In the midst of my St. Patrick's Day gigs, my own Haynes silver flute developed a couple of leaks, so I took it to Jeff Weissman for repair. He kept my flute and lent me a Sedona flute and the lovely little Sedona sandalwood headjoint. I had every intention of purchasing both the headjoint and the flute when I returned to pick up my repaired Haynes. The total price of $1850 included $850 for the Sedona sandalwood headjoint, $850 for the Sedona flute (complete with its own silver headjoint), plus tax. Included in the deal was a full-sized flute case plus outer carrying case for the Sedona flute and a separate little headjoint case for the sandalwood headjoint.

You see, the sandalwood headjoint doesn't actually fit my Haynes, as was implied in my 3/29 post. Having fallen in love with its sweet, woody sound, I rationalized the purchase of a second flute. It would be good to have a my own backup flute, and it would be good to avoid taking my very valuable Haynes into places where beer could be spilled on it, etc. Now you have ALL the facts. That level of detail didn't seem necessary for the 3/29 post, but you won't understand my present dilemma without full disclosure. So there you have it. Continuing on...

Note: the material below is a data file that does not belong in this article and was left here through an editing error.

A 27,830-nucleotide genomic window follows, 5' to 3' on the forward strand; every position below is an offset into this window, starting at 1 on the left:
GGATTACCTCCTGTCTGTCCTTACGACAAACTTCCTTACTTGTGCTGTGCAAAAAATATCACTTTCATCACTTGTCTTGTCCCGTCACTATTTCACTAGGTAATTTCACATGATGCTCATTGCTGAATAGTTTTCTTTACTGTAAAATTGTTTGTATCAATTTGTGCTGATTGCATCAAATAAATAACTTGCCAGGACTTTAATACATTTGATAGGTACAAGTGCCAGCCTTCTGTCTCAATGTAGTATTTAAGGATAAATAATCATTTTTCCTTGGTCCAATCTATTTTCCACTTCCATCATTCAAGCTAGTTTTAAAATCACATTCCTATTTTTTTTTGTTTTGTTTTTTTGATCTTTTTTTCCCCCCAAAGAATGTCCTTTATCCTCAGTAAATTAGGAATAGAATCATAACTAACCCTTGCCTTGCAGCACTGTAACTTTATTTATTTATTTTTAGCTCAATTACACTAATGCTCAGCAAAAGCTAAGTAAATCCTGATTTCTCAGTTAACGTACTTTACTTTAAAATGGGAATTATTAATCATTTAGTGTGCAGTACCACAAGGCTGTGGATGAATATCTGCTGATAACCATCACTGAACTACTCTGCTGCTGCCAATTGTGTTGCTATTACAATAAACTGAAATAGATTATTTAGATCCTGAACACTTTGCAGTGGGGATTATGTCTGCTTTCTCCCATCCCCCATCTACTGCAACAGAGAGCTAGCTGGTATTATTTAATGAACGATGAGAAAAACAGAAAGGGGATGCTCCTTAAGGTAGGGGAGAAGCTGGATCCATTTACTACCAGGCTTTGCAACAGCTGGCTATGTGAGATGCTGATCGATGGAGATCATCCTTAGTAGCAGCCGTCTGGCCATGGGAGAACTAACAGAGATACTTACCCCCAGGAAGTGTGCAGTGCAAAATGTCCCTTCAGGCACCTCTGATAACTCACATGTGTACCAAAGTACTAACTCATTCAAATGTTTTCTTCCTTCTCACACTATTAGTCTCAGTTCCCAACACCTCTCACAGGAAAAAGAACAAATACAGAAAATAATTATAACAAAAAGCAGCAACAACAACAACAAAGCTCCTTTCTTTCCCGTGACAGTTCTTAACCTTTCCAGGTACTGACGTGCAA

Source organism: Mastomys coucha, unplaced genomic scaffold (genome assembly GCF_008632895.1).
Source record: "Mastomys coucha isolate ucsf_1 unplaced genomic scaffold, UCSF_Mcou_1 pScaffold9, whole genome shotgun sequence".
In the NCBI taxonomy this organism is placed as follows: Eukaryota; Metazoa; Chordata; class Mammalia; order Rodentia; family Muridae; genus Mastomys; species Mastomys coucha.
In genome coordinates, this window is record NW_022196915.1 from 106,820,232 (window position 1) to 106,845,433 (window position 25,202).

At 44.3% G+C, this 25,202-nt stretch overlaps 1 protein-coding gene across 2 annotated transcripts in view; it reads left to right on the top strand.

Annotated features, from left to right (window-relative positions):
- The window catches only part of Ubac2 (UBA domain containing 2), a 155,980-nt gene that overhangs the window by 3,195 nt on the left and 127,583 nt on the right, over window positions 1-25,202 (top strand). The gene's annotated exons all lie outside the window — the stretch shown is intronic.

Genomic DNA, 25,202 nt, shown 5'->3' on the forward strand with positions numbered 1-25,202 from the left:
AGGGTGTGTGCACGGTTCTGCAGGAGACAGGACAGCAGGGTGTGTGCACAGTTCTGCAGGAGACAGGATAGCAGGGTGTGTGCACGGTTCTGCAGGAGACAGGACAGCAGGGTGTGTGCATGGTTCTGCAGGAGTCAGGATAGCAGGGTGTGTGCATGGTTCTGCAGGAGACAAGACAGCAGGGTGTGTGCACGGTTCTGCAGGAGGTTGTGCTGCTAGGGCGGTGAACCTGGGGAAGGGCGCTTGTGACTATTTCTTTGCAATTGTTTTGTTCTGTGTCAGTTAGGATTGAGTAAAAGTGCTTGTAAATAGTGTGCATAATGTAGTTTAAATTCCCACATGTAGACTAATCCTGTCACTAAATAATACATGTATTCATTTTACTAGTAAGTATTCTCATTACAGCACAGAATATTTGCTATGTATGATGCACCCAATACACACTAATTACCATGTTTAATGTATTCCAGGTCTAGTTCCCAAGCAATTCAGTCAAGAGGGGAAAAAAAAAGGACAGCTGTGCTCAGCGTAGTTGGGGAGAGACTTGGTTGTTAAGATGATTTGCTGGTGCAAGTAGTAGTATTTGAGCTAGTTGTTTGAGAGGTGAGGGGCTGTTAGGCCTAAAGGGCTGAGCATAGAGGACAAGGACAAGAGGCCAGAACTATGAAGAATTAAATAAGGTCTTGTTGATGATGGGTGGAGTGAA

I played the Sedona flute for about a month before my Haynes was ready for pickup. During that time I realized that while the Sedona is a very good student flute, it is still a student flute. It handles very differently from my lovely handmade Haynes. I began to miss the responsiveness of the Haynes key mechanisms, the feel of the sound vibrating under my fingers, in short, the experience of a quality instrument.